This information typically goes in the “About Me” Section

I just have too many characteristics and interests I want to share with the world. Some of it is horribly boring, while other bits I hope you can find useful, or at the very least interesting and possibly educational. Here goes.

I was born March 26, 1992 in Reno, Nevada to Suzanne and Lorne Redmond. I am the oldest of three children, followed by my sister Kayla on October 17, 1999 and my brother Zachary, or Zac, on August 16, 2001. I have lived in Utah for all but two years of my life, the first two being in Reno where I was born.

I grew up in Cottonwood Heights, Utah, where I met my best and oldest friends, the Cockburn (pronounced co-burn) family. For eleven years I lived at the house on Steffensen Drive, and learned most of what makes me Melody.

There I was blessed with a beautiful backyard that proved to give me the building blocks of my imagination. In it, I could discover far away lands, locked beneath a cryptic code, or I could be scouring the desert for long-lost treasure. Many a story and friend was created in the time I spent in my beautiful backyard. (I’ll make a mental note to hunt for some pictures and put them up here.

And if that wasn’t enough to produce an amazing and creative imagination, I lived five minutes driving time away from Big Cottonwood Canyon. Many of the campsites were laid out next to a beautiful stream, enabling the adventuresome visitor access to its innermost workings. Some of my poems which I am actually quite fond of have started in the middle of those streams.

As previously mentioned, I spent most of my early childhood years exploring my backyard. In snow, rain or sunshine, I loved seeing each stage of life blossom and fade away as I grew and added to my knowledge and imagination

My love of writing started when I was eight. My little sister had just been born, and my mom was trying to spend some time with me amidst all of her responsibilities. I don’t remember whose idea it was, but the suggestion was made to make a comic. The comic wasn’t all that great (looking back, the content is horrible, the writing is sub par, and the drawings are not worth mentioning), but I loved each one of them dearly. The premise of the comic was a superhero whose goal in life was to ban nakedness by giving the world an overcoat…and having the process go horribly wrong. No one understands or appreciates her, yet she really truly is trying to help the world to the best of her ability.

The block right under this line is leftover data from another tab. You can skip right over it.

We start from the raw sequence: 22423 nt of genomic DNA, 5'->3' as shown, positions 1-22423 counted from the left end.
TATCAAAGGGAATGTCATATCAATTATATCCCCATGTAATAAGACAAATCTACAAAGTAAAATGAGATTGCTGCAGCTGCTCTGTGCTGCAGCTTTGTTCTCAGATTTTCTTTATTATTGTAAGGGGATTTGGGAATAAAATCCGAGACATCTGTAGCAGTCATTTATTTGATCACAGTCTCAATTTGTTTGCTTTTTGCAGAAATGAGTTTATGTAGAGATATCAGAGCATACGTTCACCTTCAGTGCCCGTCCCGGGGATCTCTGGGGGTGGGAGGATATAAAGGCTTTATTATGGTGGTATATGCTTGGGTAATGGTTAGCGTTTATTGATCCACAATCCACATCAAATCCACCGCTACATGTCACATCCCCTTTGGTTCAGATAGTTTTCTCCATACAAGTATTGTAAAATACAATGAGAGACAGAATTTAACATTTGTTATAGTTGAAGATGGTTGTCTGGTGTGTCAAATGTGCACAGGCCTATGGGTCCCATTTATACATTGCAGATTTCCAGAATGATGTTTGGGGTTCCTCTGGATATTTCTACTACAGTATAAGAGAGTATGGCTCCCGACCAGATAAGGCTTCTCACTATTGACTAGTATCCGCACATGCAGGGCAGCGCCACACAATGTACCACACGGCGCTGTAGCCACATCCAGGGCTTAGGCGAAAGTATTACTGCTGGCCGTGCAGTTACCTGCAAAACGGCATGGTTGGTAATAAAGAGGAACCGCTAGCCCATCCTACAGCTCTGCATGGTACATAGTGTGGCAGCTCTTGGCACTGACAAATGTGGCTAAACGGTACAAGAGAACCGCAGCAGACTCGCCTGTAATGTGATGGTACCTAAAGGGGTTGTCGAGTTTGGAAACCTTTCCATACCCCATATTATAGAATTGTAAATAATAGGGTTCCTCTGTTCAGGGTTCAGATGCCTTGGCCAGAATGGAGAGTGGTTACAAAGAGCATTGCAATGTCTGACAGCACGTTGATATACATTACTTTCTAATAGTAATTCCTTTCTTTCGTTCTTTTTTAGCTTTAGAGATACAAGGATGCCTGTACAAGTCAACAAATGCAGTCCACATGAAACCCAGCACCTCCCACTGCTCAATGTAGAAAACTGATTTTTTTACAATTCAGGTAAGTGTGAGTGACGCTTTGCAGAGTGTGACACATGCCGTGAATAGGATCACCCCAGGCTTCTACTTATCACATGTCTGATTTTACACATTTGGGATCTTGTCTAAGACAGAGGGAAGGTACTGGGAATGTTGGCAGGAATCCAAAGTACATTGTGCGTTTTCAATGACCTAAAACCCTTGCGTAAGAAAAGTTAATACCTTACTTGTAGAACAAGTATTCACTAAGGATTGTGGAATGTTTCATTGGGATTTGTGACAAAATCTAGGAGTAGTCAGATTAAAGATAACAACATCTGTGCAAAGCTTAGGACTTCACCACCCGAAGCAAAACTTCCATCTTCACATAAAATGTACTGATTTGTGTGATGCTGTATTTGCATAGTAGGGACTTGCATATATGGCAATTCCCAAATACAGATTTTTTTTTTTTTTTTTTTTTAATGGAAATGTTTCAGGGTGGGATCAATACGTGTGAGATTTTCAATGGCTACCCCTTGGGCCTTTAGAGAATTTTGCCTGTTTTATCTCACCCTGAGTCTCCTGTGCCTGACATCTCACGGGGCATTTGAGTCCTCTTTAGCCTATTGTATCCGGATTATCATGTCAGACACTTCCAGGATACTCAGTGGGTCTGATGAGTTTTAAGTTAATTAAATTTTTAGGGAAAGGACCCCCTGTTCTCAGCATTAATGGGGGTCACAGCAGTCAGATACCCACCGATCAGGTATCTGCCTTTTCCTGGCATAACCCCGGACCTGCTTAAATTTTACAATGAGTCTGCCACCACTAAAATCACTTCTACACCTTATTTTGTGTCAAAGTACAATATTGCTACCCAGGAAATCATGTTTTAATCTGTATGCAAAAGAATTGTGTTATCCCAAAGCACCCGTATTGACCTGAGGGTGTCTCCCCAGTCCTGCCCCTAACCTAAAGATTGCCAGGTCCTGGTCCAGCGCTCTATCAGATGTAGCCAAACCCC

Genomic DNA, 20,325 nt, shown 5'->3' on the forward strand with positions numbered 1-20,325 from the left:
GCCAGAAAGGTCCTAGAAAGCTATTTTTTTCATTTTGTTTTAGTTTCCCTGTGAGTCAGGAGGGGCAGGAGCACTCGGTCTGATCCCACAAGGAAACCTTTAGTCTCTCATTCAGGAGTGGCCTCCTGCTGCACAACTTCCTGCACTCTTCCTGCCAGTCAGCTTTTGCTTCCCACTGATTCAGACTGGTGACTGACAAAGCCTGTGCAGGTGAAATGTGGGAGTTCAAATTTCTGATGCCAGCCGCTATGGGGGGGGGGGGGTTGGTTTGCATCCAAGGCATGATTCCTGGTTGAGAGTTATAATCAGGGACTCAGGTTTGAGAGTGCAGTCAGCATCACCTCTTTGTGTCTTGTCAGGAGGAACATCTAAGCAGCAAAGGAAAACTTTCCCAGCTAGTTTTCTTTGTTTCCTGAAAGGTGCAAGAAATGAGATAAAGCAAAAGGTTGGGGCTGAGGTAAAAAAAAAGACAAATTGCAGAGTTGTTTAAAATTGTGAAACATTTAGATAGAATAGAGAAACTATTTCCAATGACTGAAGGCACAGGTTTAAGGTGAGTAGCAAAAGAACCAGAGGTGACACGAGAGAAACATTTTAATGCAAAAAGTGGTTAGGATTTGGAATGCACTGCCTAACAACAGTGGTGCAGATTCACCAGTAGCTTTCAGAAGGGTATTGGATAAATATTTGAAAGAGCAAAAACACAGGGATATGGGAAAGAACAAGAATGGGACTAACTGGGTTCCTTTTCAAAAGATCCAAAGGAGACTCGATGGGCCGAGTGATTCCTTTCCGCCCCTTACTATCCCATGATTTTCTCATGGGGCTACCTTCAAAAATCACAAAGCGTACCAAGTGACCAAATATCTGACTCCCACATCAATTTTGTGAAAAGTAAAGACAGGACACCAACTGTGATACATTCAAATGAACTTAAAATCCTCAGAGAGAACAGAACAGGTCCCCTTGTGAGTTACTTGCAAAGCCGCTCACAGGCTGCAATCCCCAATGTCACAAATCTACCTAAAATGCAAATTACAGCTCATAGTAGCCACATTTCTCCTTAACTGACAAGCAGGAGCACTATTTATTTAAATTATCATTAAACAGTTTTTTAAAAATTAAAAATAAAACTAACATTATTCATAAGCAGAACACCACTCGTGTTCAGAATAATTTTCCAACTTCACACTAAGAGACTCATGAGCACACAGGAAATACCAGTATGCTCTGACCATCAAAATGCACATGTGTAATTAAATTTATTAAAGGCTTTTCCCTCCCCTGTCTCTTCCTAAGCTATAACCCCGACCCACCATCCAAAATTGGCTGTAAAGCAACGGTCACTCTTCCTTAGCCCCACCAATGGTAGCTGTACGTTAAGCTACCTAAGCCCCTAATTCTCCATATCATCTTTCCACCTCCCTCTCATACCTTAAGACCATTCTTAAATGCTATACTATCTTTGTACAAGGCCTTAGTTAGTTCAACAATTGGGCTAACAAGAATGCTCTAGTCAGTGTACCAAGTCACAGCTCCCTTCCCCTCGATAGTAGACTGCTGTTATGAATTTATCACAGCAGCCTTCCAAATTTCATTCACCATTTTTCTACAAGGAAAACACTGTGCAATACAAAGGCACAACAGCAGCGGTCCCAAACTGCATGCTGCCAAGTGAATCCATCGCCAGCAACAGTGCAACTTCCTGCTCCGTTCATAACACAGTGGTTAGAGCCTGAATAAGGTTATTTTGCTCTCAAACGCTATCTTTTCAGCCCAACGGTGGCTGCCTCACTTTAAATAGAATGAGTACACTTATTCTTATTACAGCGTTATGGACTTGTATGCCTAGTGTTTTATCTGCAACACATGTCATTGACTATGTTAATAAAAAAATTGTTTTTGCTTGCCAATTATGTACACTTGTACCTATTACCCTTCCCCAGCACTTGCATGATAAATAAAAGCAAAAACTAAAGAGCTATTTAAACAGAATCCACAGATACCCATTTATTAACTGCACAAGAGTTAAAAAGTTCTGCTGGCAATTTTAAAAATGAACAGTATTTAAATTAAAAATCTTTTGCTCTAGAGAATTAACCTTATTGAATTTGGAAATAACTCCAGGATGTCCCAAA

Now that I think about it, that really does say a lot about what I aim for throughout my entire life.
The main character in the comic is Aqua Overcoat. She spends her days trying to convince cannibals, nude beach goers, and mothers of naked new born children to cover up their immodesty. To her it is inappropriate and she is going about trying to correct the wrong she finds in the world with the abilities and tools she has with her.
Though I do not happen to have copious amounts of overcoats, I too have made it my duty to go about correcting the wrong I see in the world. My tools are much less physical and discernible to the eye, but are nonetheless powerful. Unlike Aqua, most of those I go about trying to help are grateful for what I give them and for the most part eventually see the wrong I try to resolve.
One other incredibly important development in my writing career. As a small child, I had my moments of glory as well as my moments of weakness. I will not claim by any small means that I was perfectly behaved or obedient, as there were many moments in which I chose to rebel against my parents.